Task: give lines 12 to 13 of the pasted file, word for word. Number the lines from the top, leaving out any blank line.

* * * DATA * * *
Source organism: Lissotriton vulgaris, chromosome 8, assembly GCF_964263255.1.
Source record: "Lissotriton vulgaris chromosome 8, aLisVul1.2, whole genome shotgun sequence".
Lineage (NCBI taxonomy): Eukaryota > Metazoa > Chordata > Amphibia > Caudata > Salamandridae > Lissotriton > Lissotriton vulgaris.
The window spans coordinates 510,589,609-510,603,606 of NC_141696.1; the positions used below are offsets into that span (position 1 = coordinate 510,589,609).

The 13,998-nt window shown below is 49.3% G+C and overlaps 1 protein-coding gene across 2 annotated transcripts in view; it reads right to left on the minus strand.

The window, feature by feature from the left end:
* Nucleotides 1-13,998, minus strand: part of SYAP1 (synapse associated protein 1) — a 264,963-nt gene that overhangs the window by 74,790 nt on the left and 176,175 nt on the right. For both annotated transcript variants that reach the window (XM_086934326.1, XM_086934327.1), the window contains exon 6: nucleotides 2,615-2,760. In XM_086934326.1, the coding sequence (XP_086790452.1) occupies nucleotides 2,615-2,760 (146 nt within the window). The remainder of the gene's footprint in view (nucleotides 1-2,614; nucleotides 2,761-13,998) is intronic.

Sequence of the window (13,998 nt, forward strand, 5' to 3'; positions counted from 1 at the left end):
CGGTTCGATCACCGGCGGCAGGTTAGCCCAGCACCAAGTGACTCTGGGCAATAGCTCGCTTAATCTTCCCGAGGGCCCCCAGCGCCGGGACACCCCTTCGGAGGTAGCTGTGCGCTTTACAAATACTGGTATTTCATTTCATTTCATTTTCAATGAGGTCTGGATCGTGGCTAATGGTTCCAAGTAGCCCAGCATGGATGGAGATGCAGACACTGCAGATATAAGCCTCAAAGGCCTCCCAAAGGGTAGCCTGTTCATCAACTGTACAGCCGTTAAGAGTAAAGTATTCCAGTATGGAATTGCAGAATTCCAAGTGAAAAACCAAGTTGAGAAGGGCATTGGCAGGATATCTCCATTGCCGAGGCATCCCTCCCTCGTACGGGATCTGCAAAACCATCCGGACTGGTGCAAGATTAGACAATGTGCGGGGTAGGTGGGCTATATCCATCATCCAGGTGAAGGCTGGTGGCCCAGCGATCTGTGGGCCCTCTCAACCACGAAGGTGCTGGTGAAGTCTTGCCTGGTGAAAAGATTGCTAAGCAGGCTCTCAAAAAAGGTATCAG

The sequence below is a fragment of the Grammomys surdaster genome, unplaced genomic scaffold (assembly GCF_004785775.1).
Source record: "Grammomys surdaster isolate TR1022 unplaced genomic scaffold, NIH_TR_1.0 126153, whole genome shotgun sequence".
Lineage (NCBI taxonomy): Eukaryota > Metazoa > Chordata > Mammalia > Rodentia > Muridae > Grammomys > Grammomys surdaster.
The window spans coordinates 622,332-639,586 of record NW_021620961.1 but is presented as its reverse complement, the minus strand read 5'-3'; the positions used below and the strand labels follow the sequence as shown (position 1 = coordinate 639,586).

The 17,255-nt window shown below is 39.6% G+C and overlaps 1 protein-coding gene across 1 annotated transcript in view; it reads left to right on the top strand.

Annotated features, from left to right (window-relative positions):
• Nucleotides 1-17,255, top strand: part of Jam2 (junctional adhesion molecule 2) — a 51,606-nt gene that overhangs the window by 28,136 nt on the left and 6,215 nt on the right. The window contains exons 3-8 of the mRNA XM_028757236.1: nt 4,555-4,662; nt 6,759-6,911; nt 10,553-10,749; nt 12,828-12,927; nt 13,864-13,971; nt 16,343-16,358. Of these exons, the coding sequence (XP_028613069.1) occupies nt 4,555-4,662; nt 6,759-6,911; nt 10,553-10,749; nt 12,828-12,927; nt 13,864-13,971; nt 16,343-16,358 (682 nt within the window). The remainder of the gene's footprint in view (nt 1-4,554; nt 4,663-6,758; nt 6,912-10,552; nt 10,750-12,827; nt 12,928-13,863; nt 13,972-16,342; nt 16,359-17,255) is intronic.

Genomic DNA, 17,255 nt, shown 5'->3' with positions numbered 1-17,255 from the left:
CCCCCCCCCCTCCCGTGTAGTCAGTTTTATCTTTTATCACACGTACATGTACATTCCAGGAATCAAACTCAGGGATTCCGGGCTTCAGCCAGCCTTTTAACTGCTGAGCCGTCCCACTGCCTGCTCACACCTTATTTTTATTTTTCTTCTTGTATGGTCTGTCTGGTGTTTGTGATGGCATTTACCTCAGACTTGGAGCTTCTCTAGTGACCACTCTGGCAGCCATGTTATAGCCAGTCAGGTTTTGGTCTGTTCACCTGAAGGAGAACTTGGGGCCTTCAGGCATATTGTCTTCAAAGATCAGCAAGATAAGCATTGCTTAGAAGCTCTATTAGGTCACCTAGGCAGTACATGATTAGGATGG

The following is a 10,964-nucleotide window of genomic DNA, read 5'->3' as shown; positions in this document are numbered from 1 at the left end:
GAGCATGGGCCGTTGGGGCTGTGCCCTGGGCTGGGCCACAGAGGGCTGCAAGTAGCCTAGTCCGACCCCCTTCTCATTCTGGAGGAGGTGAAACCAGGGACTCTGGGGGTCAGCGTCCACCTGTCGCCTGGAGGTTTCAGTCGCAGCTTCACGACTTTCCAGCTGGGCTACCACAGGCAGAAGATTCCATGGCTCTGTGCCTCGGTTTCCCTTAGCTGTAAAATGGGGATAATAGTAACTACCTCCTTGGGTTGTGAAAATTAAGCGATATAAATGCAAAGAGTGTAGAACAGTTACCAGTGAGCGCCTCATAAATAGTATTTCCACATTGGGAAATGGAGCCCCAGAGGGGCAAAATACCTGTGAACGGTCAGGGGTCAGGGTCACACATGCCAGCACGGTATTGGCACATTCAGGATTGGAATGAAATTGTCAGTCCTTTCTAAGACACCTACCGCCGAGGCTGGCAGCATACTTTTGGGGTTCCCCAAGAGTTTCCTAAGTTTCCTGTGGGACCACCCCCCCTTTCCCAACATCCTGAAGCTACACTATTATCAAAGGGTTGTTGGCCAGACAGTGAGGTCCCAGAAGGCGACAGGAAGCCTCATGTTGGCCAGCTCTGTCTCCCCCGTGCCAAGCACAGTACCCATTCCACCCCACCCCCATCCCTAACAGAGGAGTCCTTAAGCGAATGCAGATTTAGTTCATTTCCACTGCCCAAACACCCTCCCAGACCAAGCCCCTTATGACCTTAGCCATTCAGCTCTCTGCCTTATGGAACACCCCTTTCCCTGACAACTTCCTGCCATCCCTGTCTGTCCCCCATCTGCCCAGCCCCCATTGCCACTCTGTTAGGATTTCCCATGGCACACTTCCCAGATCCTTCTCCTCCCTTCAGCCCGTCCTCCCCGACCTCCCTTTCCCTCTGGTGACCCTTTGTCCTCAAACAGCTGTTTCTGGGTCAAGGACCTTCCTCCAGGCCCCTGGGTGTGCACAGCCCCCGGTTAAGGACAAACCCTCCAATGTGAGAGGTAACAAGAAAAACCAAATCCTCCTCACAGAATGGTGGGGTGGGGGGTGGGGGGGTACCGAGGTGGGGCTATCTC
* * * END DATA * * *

Lineage (NCBI taxonomy): Eukaryota > Metazoa > Chordata > Mammalia > Rodentia > Muridae > Grammomys > Grammomys surdaster.
The window spans coordinates 622,332-639,586 of record NW_021620961.1 but is presented as its reverse complement, the minus strand read 5'-3'; the positions used below and the strand labels follow the sequence as shown (position 1 = coordinate 639,586).